Taliban gunmen on Tuesday broke into a military-run school in the Pakistani city of Peshawar and opened fire, killing at least 132 students and nine staff members.
It was the bloodiest massacre the country has seen for years, Reuters reported.
Responding soldiers killed all nine insurgents who carried out the attack, the military said.
More than 1,100 students, most of them children of army personnel, attended the secondary school.
Wounded children taken to nearby hospitals told the news agency that most victims died when gunmen, suicide vests strapped to their bodies, entered the compound and opened fire indiscriminately on boys, girls and their teachers.
Officials said 121 pupils and three staff members were wounded. A local hospital said the dead and injured were 10 to 20 years old.
The Taliban, waging war against Pakistan in order to topple the government and set up an Islamic state, immediately claimed responsibility.
“We selected the army’s school for the attack because the government is targeting our families and females,” said Taliban spokesman Muhammad Umar Khorasani. “We want them to feel the pain.”
Witnesses said some of the gunmen wore Pakistani military uniforms, enabling them to slip past the school’s tight security. They communicated with each other in a foreign language, possibly Arabic, the witnesses said.
Pakistanis, used to almost daily militant attacks, were shocked by the scale of the massacre and the loss of so many young lives. It recalled the 2004 siege of a school in Russia’s Beslan by Chechen militants which ended in the death of more than 330 people, half of them children.
The United States, Pakistan’s ally in its fight against Islamist militants operating in Pakistan and Afghanistan, swiftly condemned the attack.
“This act of terror angers and shakes all people of conscience … the perpetrators must be brought to justice,” US Secretary of State John Kerry was quoted as saying.
The Pakistani Taliban have vowed to step up attacks in response to a major army operation against the insurgents in the tribal areas.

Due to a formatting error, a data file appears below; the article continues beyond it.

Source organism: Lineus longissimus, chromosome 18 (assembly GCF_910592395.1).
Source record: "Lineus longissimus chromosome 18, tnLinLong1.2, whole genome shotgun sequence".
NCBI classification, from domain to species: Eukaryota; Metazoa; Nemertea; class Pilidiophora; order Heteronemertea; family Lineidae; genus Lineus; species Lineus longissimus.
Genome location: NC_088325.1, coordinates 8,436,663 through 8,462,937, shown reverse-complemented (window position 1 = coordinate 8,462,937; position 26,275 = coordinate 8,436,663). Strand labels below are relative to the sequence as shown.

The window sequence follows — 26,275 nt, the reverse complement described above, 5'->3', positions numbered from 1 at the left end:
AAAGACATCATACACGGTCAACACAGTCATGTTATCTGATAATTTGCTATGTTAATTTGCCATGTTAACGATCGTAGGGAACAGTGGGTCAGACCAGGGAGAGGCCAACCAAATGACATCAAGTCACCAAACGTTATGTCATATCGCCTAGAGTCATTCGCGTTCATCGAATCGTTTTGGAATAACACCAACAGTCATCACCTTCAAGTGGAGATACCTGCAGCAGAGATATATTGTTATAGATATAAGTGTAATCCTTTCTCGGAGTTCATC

But despite the crackdown this year, the military has long been accused of being too lenient toward Islamist militants who critics say are used to carry out the army’s bidding in places like Kashmir and Afghanistan. The military denies the accusations.
The Taliban have mainly targeted security forces, military bases and airports, but attacks on civilian targets with no logistical significance are relatively rare.
In September, 2013, however, dozens of people, including many children, were killed in an attack on a church, also in Peshawar in Pakistan’s northwest.
The assault on a school where officers’ children studied could push the armed forces into a more drastic response.
Army chief Raheel Sharif’s first public remarks after the attack reflected rising anger.
“These terrorists have struck the heart of the nation. But our resolve to tackle this menace has gotten a new lease of life. We will pursue these monsters and their facilitators until they are eliminated for good,” he said.
Prime Minister Nawaz Sharif used similarly strong words. “We will take revenge for each and every drop of our children’s blood that was spilt today,” he was quoted as saying.
Pakistani teenager Malala Yousafzai, joint winner of this year’s Nobel peace prize for education campaign work, said she was devastated.
“I am heartbroken by this senseless and cold-blooded act of terror in Peshawar that is unfolding before us,” Malala, who now lives in central England, said in a statement.
Malala herself was a survivor of an attack by Taliban militants who shot her in the head inside a school bus. The Pakistani Taliban are against Western-style education for children.
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